Psychological Aspects of Stair Use: A Systematic Review

Research output: Contribution to journalArticle


External Institution(s)

  • University of Georgia


Original languageEnglish (US)
JournalAmerican Journal of Lifestyle Medicine
StatusAccepted/In press - Jan 1 2019


Stair use, a common lifestyle activity, is a moderate-to-vigorous physical activity that, despite often being brief in duration, may contribute to psychological health. A systematic literature review was conducted using the Preferred Reporting Items for Systematic Reviews and Meta-analyses (PRISMA) method to summarize psychological aspects related to stair use. Included studies examined at least 1 psychological outcome in relation to either objective measures of stair use, such as time or stair height, or subjective measures of, or measures related to, stair use such as perceived difficulty using stairs. A total of 22 studies met the inclusion criteria; 12 used subjective stair use measures and 10 used objective stair use measures. The limited evidence from studies using self-reports supported that (1) perceived difficulty using stairs was positively associated with increased symptoms of anxiety and depression and (2) stair use was not associated with a reduced incidence of mental illnesses such as depression, suicide, or dementia. Studies using objective measures of stair use supported that (3) elevated symptoms of anxiety and depression are negatively associated with stair use performance. Given the widespread use of stairs, there is surprisingly little data about the extent to which, and for whom, stair use influences psychological health.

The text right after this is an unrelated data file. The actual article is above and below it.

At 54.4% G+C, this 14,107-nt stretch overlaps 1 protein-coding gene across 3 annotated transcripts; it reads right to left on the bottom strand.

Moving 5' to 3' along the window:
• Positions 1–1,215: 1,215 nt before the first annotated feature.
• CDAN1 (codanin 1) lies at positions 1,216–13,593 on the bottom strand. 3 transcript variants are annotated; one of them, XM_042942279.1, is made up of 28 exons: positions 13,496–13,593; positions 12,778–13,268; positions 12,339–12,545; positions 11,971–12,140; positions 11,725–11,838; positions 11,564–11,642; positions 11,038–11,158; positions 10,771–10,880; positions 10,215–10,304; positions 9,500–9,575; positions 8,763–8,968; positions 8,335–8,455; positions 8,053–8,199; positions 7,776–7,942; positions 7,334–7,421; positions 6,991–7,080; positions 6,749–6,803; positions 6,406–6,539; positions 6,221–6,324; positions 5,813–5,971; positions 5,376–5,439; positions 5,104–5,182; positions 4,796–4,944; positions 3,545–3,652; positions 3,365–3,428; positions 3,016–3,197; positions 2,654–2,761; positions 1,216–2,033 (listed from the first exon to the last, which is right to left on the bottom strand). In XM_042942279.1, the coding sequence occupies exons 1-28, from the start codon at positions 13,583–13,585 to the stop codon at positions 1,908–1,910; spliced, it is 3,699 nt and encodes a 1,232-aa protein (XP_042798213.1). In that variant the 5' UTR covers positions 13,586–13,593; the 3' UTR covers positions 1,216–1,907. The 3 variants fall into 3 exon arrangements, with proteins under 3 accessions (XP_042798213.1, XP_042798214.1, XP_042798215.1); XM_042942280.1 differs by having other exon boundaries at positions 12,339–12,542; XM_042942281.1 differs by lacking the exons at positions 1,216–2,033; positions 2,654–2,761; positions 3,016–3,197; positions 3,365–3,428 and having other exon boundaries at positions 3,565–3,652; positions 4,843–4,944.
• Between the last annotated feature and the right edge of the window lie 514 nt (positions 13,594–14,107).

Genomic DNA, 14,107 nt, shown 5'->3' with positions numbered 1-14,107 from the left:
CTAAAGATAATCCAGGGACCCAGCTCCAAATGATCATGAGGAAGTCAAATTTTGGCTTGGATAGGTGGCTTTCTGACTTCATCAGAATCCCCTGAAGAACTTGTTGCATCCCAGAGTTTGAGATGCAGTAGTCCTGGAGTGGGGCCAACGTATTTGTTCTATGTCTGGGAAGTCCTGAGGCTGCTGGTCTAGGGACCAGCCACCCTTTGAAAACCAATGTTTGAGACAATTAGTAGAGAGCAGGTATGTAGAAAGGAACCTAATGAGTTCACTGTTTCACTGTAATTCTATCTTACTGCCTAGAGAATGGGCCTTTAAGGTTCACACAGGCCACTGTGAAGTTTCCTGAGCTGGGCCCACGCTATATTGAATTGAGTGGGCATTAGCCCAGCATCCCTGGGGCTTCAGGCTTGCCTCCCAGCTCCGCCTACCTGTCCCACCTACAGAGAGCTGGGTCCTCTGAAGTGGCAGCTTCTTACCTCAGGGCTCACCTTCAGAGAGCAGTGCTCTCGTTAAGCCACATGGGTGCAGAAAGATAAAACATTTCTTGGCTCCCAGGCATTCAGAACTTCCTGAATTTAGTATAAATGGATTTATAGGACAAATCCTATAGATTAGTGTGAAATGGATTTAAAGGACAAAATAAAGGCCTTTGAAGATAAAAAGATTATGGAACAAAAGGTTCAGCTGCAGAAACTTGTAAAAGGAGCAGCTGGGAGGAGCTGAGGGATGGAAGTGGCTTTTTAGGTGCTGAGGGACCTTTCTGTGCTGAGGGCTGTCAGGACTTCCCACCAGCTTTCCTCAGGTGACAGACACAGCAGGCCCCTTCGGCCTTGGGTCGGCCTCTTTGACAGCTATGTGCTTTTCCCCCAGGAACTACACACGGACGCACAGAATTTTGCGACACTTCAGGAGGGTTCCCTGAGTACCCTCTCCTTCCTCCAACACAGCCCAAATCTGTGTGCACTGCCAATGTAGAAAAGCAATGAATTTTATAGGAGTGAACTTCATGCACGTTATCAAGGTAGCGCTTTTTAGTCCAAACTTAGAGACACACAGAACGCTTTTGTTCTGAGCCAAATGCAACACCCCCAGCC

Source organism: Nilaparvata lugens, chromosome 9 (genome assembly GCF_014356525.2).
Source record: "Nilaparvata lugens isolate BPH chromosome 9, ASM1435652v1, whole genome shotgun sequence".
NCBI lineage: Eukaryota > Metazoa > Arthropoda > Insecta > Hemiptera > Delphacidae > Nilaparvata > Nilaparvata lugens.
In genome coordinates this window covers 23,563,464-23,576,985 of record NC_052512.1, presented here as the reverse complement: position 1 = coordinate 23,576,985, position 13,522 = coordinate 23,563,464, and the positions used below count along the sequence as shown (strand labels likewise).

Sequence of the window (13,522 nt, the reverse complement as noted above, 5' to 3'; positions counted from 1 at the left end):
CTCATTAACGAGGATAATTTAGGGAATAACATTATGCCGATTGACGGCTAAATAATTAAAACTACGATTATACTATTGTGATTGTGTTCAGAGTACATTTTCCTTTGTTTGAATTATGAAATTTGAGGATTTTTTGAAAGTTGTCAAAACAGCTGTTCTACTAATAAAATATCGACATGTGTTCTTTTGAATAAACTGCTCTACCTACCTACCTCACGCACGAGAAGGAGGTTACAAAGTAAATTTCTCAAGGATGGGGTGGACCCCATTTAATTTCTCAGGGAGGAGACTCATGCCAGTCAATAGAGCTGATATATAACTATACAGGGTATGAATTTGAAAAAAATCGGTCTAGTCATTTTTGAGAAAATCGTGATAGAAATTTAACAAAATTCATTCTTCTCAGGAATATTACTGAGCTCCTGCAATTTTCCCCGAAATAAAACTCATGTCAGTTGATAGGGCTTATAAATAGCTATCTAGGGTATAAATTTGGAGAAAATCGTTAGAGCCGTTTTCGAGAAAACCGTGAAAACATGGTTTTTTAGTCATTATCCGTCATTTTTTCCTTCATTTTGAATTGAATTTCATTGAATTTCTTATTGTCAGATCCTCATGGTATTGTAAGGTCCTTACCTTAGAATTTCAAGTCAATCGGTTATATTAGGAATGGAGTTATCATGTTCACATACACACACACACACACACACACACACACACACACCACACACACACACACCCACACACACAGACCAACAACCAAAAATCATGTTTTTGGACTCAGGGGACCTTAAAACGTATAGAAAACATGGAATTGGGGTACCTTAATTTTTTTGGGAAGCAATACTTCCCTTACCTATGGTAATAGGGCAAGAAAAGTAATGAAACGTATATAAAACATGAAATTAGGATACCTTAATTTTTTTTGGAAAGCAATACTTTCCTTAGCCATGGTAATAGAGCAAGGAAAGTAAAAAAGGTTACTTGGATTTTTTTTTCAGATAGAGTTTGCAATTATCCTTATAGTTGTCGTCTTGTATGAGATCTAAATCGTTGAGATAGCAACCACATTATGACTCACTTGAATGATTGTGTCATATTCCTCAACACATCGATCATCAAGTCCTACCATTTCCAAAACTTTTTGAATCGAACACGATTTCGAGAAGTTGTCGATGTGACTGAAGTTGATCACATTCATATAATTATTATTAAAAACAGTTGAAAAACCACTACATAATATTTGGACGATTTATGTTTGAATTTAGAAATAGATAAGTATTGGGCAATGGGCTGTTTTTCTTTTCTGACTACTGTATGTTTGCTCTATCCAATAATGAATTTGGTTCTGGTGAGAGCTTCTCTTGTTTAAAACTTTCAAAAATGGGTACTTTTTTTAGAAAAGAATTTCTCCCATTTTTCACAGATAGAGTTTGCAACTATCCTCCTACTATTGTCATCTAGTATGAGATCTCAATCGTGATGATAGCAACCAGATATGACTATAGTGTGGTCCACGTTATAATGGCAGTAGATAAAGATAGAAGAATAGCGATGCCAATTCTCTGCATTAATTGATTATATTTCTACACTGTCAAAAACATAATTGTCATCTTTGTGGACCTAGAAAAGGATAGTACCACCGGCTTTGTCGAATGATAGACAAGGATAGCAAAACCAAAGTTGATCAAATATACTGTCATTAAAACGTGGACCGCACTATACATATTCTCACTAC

Research areas

  • anxiety, depression, fatigue, mental illness, physical activity, stairs

Citation formats


Gay, J. L., Cherof, S. A., LaFlamme, C. C., & O’Connor, P. J. (Accepted/In press). Psychological Aspects of Stair Use: A Systematic Review. American Journal of Lifestyle Medicine.


Gay, JL, Cherof, SA, LaFlamme, CC & O’Connor, PJ 2019, 'Psychological Aspects of Stair Use: A Systematic Review', American Journal of Lifestyle Medicine.